26 May 2022
Nervous parents need help navigating allergy prevention
Experts are warning parents to be wary of "natural" skin creams that may contain food products, as these up the risk of developing an allergy.
Nervous parents may need help navigating new allergy advice and protecting their children against lesser-known risks, such as how to safely feed them potential allergens and what skin products to avoid.
Many parents might not realise that their child’s risk of developing food allergies had increased through topical exposure before that food was ingested, said Maria Said, CEO of Allergy & Anaphylaxis Australia, and co-chair of the National Allergy Strategy.
The main risk of this was from using one of the many skincare products that contain food ingredients, she told doctors at the Australasian College of Dermatologists’ Annual Scientific Meeting.
“If a baby is sensitised to a food through their skin rather than their gut, the child is more likely to develop an allergy to that food,” said Ms Said.
“It’s a real issue, especially for babies with eczema who haven’t yet been introduced to foods.
“Are we all up on what creams and lotions contain food allergens? How many people know that Bepanthen contains a nut oil?”
But this risk could be reduced by avoiding moisturisers with food ingredients, washing hands before applying moisturiser to infants and being careful with “natural” moisturiser products, she said.
There were also reports of adults developing allergies after using skincare products containing food such as goat’s milk, Ms Said said.
“Anything that says it’s ‘natural’ rings alarm bells because it often has food of some sort, whether it’s nut oils, sesame oil, milk or egg. Food should be eaten, not placed on the skin.”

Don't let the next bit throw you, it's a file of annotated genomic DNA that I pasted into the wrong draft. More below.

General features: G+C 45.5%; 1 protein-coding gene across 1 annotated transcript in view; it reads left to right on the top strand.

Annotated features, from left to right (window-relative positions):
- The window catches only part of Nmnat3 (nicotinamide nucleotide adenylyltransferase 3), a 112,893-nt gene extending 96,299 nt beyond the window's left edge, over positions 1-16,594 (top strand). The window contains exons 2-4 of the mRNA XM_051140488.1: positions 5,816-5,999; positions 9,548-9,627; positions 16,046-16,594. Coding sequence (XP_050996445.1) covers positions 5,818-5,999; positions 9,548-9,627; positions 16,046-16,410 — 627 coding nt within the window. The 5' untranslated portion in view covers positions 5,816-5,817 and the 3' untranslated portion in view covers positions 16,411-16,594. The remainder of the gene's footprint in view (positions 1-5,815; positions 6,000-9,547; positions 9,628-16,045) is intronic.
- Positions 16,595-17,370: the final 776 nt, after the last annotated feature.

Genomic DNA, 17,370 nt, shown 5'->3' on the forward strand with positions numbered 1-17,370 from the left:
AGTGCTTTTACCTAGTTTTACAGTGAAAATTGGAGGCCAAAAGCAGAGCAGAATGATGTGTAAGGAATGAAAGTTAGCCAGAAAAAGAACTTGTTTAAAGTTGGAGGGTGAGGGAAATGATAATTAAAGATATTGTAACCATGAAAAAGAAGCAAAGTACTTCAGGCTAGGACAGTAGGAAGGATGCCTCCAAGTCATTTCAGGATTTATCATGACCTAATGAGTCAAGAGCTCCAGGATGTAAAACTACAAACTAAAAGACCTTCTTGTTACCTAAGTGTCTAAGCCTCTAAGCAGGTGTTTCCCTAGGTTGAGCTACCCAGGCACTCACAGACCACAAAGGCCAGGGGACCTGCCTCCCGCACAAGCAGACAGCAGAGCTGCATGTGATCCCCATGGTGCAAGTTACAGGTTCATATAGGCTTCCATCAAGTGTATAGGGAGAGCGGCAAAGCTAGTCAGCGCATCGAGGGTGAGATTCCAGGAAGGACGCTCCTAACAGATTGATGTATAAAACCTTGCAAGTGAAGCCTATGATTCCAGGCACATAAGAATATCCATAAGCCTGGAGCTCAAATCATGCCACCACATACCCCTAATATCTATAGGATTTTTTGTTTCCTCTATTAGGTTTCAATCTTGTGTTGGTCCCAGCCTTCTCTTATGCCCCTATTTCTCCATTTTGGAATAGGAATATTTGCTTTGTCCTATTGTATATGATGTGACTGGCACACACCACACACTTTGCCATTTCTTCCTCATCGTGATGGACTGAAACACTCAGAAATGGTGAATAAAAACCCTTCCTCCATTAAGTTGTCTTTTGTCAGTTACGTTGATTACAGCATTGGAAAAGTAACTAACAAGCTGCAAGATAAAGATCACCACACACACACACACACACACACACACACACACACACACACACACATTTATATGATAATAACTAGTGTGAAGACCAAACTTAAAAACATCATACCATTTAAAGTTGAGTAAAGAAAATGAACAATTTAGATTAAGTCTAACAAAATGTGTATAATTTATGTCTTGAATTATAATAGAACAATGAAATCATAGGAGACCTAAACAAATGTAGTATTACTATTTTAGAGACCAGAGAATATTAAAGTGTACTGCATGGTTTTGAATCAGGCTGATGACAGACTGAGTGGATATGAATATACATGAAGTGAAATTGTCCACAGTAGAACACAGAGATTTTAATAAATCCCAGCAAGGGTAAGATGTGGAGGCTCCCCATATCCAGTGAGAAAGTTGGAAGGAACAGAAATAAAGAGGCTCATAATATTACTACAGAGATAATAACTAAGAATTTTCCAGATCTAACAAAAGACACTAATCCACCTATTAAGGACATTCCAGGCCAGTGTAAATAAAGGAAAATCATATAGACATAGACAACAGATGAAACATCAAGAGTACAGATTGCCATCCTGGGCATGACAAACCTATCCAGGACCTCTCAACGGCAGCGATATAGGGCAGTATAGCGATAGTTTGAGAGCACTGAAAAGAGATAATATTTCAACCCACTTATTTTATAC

People with inflammatory skin conditions should be especially cautious of skin products with goat’s milk or other potential allergens, according to new Victorian research.
The paper, published in Clinical & Experimental Allergy, catalogued seven cases in which patients with conditions such as atopic dermatitis went on to have anaphylaxis after ingesting goat’s milk or cheese products, following a period of using goat’s milk skin products.
“Our findings provide novel evidence of the origins of adult-onset milk allergy and adds to the growing body of evidence that use of foodstuffs as therapy for inflammatory skin conditions can lead to the development of new food allergies.”
Some parents have been left uncertain about the allergy guideline backflip, which went from advising parents to avoid potential allergens in their young children to encouraging them to, according to Ms Said.
“They’d heard about fatalities to peanuts and people didn’t know how to introduce the common allergy-causing foods,” she said. “We’d see people taking their babies to hospital car parks and feeding them there because they were just so frightened.”
The Australasian Society of Clinical Immunology and Allergy (ASCIA) now advises parents to introduce common allergy-causing foods to babies’ diets at around six months, when the baby is ready, before their first birthday but not before four months.
But parents needed more advice about how to introduce these foods safely, Ms Said said.
“There has been an increase in choking in babies,” she said. “So we have to be conscious that when we’re encouraging parents to introduce these foods early that we’re telling them to introduce them in the right form.”
Infants should be given well-cooked egg, smooth peanut butter, other nut pastes, wheat, and cow’s milk such as yogurt or cheese.
These foods, and other potential allergens such as shellfish, sesame and soy, need to be kept in the child’s diet at least twice a week. But Ms Said noted that parents didn’t need to worry about giving all the potentially allergenic foods twice each week. Instead, they could simply focus on foods that were regularly in the family diet.
But this meant that there was a need for doctors and parents with food allergies themselves to discuss how to safely introduce foods to their children.
Ms Said also emphasised that doctors needed to explain that food allergies could not be prevented in all children.